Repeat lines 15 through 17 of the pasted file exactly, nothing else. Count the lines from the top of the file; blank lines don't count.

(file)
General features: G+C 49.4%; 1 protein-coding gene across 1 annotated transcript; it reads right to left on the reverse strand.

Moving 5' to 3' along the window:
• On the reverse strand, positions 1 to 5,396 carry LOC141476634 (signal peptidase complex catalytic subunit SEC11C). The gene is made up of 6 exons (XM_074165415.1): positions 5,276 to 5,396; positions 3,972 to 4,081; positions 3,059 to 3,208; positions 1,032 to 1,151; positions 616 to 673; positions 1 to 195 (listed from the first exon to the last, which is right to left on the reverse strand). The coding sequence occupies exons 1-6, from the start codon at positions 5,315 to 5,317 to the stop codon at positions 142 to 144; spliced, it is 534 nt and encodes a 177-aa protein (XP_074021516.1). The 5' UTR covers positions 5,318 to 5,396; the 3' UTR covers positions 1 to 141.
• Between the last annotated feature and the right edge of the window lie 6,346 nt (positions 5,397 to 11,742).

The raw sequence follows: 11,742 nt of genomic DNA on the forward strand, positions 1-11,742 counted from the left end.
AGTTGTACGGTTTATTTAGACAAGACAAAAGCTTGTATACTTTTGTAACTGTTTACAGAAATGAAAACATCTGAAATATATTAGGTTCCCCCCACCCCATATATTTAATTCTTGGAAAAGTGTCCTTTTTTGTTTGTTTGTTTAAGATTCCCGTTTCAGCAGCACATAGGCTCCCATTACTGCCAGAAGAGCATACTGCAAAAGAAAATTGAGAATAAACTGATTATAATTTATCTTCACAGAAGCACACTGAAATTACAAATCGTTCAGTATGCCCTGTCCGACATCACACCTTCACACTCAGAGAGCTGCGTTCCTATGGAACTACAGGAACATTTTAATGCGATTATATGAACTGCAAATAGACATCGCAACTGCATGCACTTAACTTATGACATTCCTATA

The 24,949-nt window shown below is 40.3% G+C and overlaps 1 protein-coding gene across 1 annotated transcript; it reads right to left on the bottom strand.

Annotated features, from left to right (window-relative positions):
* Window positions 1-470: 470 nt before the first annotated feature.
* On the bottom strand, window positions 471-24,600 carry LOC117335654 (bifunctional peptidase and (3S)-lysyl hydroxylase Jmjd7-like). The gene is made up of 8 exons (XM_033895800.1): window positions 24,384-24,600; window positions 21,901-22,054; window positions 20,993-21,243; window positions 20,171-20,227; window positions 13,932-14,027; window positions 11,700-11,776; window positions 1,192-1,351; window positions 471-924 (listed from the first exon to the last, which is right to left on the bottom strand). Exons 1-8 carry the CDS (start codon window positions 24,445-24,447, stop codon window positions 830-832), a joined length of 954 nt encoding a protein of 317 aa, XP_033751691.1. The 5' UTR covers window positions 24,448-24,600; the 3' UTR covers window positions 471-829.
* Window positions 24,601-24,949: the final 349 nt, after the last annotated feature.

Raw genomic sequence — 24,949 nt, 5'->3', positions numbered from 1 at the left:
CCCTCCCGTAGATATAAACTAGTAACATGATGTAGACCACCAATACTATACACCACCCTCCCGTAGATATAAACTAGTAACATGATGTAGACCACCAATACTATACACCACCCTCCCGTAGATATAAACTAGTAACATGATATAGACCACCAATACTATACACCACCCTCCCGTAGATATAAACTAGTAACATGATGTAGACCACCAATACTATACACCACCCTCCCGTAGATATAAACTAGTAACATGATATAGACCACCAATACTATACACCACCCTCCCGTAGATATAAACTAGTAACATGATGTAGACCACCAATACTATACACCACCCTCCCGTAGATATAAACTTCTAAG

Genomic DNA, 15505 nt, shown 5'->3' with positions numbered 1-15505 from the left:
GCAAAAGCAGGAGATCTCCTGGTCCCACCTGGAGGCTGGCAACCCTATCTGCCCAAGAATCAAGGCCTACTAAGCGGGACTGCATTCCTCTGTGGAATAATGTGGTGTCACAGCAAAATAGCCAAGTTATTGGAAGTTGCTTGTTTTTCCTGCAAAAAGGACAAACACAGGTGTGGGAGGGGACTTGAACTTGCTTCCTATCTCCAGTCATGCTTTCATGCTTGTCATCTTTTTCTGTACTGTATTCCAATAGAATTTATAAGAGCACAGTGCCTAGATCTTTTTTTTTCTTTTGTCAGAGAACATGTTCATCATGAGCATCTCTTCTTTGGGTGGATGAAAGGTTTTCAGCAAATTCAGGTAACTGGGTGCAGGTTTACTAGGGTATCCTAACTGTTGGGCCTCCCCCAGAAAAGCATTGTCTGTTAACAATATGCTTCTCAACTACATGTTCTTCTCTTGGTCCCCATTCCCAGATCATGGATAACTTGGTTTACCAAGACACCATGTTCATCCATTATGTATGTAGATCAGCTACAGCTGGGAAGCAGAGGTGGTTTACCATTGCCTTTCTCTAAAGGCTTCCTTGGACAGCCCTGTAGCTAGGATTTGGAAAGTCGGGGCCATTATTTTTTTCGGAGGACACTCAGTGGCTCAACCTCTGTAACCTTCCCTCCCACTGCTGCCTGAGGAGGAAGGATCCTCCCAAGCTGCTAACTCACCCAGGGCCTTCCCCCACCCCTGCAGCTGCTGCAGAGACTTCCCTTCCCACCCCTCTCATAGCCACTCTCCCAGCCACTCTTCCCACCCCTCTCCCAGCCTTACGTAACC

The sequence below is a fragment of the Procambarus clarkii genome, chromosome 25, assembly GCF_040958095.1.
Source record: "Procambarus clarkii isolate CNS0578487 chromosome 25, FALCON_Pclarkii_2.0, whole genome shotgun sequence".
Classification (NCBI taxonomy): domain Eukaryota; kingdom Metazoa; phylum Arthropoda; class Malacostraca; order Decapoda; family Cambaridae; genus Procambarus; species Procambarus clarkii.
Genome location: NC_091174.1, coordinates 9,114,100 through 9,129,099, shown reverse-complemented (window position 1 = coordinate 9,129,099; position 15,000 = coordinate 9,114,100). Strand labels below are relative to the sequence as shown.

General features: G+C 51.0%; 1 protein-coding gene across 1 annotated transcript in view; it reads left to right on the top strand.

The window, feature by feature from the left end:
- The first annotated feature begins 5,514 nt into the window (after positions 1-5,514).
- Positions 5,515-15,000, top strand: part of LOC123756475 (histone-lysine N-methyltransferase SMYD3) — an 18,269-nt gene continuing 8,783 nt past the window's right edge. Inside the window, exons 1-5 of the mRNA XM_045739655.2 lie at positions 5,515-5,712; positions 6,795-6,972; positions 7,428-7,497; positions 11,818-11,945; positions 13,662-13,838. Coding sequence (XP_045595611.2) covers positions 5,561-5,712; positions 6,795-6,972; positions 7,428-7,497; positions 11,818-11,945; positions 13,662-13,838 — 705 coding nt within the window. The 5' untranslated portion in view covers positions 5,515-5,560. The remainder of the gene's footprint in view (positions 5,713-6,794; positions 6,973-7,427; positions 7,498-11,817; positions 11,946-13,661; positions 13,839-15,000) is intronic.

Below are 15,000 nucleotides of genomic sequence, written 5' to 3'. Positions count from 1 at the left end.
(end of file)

GCAAAAGCAGGAGATCTCCTGGTCCCACCTGGAGGCTGGCAACCCTATCTGCCCAAGAATCAAGGCCTACTAAGCGGGACTGCATTCCTCTGTGGAATAATGTGGTGTCACAGCAAAATAGCCAAGTTATTGGAAGTTGCTTGTTTTTCCTGCAAAAAGGACAAACACAGGTGTGGGAGGGGACTTGAACTTGCTTCCTATCTCCAGTCATGCTTTCATGCTTGTCATCTTTTTCTGTACTGTATTCCAATAGAATTTATAAGAGCACAGTGCCTAGATCTTTTTTTTTCTTTTGTCAGAGAACATGTTCATCATGAGCATCTCTTCTTTGGGTGGATGAAAGGTTTTCAGCAAATTCAGGTAACTGGGTGCAGGTTTACTAGGGTATCCTAACTGTTGGGCCTCCCCCAGAAAAGCATTGTCTGTTAACAATATGCTTCTCAACTACATGTTCTTCTCTTGGTCCCCATTCCCAGATCATGGATAACTTGGTTTACCAAGACACCATGTTCATCCATTATGTATGTAGATCAGCTACAGCTGGGAAGCAGAGGTGGTTTACCATTGCCTTTCTCTAAAGGCTTCCTTGGACAGCCCTGTAGCTAGGATTTGGAAAGTCGGGGCCATTATTTTTTTCGGAGGACACTCAGTGGCTCAACCTCTGTAACCTTCCCTCCCACTGCTGCCTGAGGAGGAAGGATCCTCCCAAGCTGCTAACTCACCCAGGGCCTTCCCCCACCCCTGCAGCTGCTGCAGAGACTTCCCTTCCCACCCCTCTCATAGCCACTCTCCCAGCCACTCTTCCCACCCCTCTCCCAGCCTTACGTAACC

The sequence below is a fragment of the Procambarus clarkii genome, chromosome 25, assembly GCF_040958095.1.
Source record: "Procambarus clarkii isolate CNS0578487 chromosome 25, FALCON_Pclarkii_2.0, whole genome shotgun sequence".